A Display of Arminianism

John Owen


BEING

A DISCOVERY OF THE OLD PELAGIAN IDOL FREE-WILL, WITH THE NEW GODDESS CONTINGENCY,

ADVANCING THEMSELVES INTO THE THRONE OF THE GOD OF HEAVEN, TO THE PREJUDICE OF HIS GRACE, PROVIDENCE, AND SUPREME DOMINION OVER THE CHILDREN OF MEN;

Wherein

THE MAIN ERRORS BY WHICH THEY ARE FALLEN OFF FROM THE RECEIVED DOCTRINE OF ALL THE REFORMED CHURCHES, WITH THEIR OPPOSITION IN DIVERS PARTICULARS TO THE DOCTRINE ESTABLISHED IN THE CHURCH OF ENGLAND, ARE DISCOVERED AND LAID OPEN OUT OF THEIR OWN WRITINGS AND CONFESSIONS, AND CONFUTED BY THE WORD OF GOD.

Produce your cause, saith the LORD: bring forth your strong reasons, saith the King of Jacob. — Isaiah 41:21.

Woe unto him that striveth with his Maker! Let the potsherd strive with the potsherds of the earth. — Isaiah 45:9

Qe,j w= Ake,si,lai kli,maka kai. mo,noj avna,bhqi eivj to.n ouvrano,n) - Constat., apud Socrat., lib. 1. cap. 10.


CHAPTER 1. ON THE TWO MAIN ENDS AIMED AT BY THE ARMINIANS, BY THEIR INNOVATIONS IN THE RECEIVED DOCTRINE OF THE REFORMED CHURCHES.

CHAPTER 2. ON THE ETERNITY AND IMMUTABILITY OF THE DECREES OF ALMIGHTY GOD, DENIED AND OVERTHROWN BY THE ARMINIANS.

CHAPTER 3. OF THE PRESCIENCE OR FOREKNOWLEDGE OF GOD, AND HOW IT IS QUESTIONED AND OVERTHROWN BY THE ARMINIANS.

CHAPTER 4. OF THE PROVIDENCE OF GOD IN GOVERNING THE WORLD DIVERSELY, THRUST FROM THIS PRE-EMINENCE BY THE ARMINIAN IDOL OF FREE-WILL.

CHAPTER 5. WHETHER THE WILL AND PURPOSE OF GOD MAY BE RESISTED, AND HE BE FRUSTRATE OF HIS INTENTIONS.

CHAPTER 6. HOW THE WHOLE DOCTRINE OF PREDESTINATION IS CORRUPTED BY THE ARMINIANS.

CHAPTER 7. OF ORIGINAL SIN AND THE CORRUPTION OF NATURE.

CHAPTER 8. OF THE STATE OF ADAM BEFORE THE FALL, OR OF ORIGINAL RIGHTEOUSNESS.

CHAPTER 9. OF THE DEATH OF CHRIST, AND OF THE EFFICACY OF HIS MERITS.

CHAPTER 10. OF THE CAUSE OF FAITH, GRACE, AND RIGHTEOUSNESS.

CHAPTER 11. WHETHER SALVATION MAY BE ATTAINED WITHOUT THE KNOWLEDGE OF, OR FAITH IN, CHRIST JESUS.

CHAPTER 12. OF FREE-WILL, THE NATURE AND POWER THEREOF.

CHAPTER 13. OF THE POWER OF FREE-WILL IN PREPARING US FOR OUR CONVERSION UNTO GOD.

CHAPTER 14. OF OUR CONVERSION TO GOD.


TO THE RIGHT HONORABLE 

THE LORDS AND GENTLEMEN OF THE COMMITTEE FOR RELIGION,1 

THE many ample testimonies of zealous reverence to the providence of God, as well as affectionate care for the privileges of men, which have been given by this honorable assembly of parliament, encourage the adorers of the one, no less than the lovers of the other, to vindicate that also from the encroachments of men. And as it was not, doubtless, without divine disposition that those should be the chiefest agents in robbing men of their privileges who had nefariously attempted to spoil God of his providence; so we hope the same all-ruling hand hath disposed of them to be glorious instruments of re-advancing his right and supreme dominion over the hearts of men whose hearts he hath prepared with courage and constancy to establish men in their inviolated rights, by reducing a sweet harmony between awful sovereignty and a well-moderated liberty. Now, the first of these being demandated to your particular care, I come unto you with a bill of complaint against no small number in this kingdom, who have wickedly violated our interest in the providence of God, and have attempted to bring in the foreign power of an old idol, to the great prejudice of all the true subjects and servants of the Most High. My accusation I make good by the evidence of the fact, joined with their own confessions. And because, to waive the imputation of violent intrusion into the dominion of another, they lay some claim and pretend some title unto it, I shall briefly show how it is contrary to the express terms of the great charter of Heaven to have any such power introduced amongst men. Your known love to truth and the gospel of Christ makes it altogether needless for me to stir you up by any motives to hearken to this just complaint, and provide a timely remedy for this growing evil; especially since experience hath so clearly taught us here, in England, that not only eternal but temporal happiness also dependeth on the flourishing of the truth of Christ’s gospel.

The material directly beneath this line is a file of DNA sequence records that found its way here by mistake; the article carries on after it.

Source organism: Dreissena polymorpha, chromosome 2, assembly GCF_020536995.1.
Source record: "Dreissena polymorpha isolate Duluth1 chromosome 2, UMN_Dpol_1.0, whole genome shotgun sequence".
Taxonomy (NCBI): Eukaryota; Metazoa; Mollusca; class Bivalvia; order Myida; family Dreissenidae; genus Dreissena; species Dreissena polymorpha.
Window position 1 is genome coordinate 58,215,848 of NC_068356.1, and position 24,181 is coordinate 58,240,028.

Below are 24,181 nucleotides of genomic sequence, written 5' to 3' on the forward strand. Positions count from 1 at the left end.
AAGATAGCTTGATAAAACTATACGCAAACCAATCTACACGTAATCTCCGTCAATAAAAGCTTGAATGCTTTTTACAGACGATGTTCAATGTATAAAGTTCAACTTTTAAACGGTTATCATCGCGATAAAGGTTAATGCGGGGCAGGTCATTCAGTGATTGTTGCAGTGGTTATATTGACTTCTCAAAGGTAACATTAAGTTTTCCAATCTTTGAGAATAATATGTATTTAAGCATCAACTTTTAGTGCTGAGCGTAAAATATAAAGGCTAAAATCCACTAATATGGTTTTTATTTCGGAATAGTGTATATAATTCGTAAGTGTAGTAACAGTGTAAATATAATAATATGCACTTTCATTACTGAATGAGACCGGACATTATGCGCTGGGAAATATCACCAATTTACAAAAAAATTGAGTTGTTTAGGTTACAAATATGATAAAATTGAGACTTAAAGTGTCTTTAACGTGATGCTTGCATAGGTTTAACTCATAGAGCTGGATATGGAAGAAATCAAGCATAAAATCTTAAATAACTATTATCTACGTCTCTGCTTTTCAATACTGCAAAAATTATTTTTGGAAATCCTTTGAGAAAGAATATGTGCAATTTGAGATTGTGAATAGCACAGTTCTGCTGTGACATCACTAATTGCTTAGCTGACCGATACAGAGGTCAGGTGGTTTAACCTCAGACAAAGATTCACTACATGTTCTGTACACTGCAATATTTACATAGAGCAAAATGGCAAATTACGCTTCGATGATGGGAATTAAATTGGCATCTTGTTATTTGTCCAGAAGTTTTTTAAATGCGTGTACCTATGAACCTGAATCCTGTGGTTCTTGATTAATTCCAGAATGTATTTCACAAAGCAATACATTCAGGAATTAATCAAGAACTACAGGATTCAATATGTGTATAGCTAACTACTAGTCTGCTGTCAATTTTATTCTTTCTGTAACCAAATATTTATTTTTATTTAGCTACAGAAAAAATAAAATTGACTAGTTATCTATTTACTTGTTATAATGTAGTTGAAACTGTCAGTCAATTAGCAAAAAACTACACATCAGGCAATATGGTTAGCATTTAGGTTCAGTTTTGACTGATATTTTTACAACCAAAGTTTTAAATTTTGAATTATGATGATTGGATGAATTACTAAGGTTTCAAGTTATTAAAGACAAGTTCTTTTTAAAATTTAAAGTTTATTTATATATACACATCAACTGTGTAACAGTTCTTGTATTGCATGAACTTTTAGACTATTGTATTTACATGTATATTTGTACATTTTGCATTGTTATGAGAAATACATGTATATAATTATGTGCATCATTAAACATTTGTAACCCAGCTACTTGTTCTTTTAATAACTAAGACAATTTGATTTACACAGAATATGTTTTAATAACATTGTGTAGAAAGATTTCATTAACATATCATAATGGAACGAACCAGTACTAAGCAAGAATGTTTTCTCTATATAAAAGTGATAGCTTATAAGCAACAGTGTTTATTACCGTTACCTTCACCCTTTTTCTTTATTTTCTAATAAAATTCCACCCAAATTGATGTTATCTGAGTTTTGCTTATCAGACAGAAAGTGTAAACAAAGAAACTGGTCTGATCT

Justice and religion were always conceived as the main columns and upholders of any state or commonwealth; like two pillars in a building, whereof the one cannot stand without the other, nor the whole fabric without them both. As the philosopher spake of logic and rhetoric, they are artes anti,strofai, mutually aiding each other, and both aiming at the same end, though in different manners; so they, without repugnancy, concur and sweetly fall in one with another, for the reiglement and direction of every person in a commonwealth, to make the whole happy and blessed: and where they are both thus united, there, and only there, is the blessing in assurance whereof Hezekiah rejoiced, — truth and peace. An agreement without truth is no peace, but a covenant with death, a league with hell, a conspiracy against the kingdom of Christ, a stout rebellion against the God of heaven; and without justice, great commonwealths are but great troops of robbers. Now, the result of the one of these is civil peace; of the other, ecclesiastical: betwixt which two there is a great sympathy, a strict connection, having on each other a mutual dependence. Is there any disturbance of the state? it is usually attended with schisms and factions in the church; and the divisions of the church are too often even the subversions of the commonwealth. Thus it hath been ever since that unhappy difference between Cain and Abel; which was not concerning the bounds and limits of their inheritance, nor which of them should be heir to the whole world, but about the dictates of religion, the offering of their sacrifices. This fire, also, of dissension hath been more stirred up since the Prince of Peace hath, by his gospel, sent the sword amongst us; for the preaching thereof, meeting with the strongholds of Satan and the depraved corruption of human nature, must needs occasion a great shaking of the earth. But most especially, distracted Christendom hath found fearful issues of this discord, since the proud Romish prelates have sought to establish their hell-broached errors, by inventing and maintaining uncharitable, destructive censures against all that oppose them: which, first causing schisms and distractions in the church, and then being helped forward by the blindness and cruelty of ambitious potentates, have raised war of nation against nation, — witness the Spanish invasion of ‘88;2 [and war] of a people within themselves, as in the late civil wars of France, where, after divers horrible massacres, many chose rather to die soldiers than martyrs.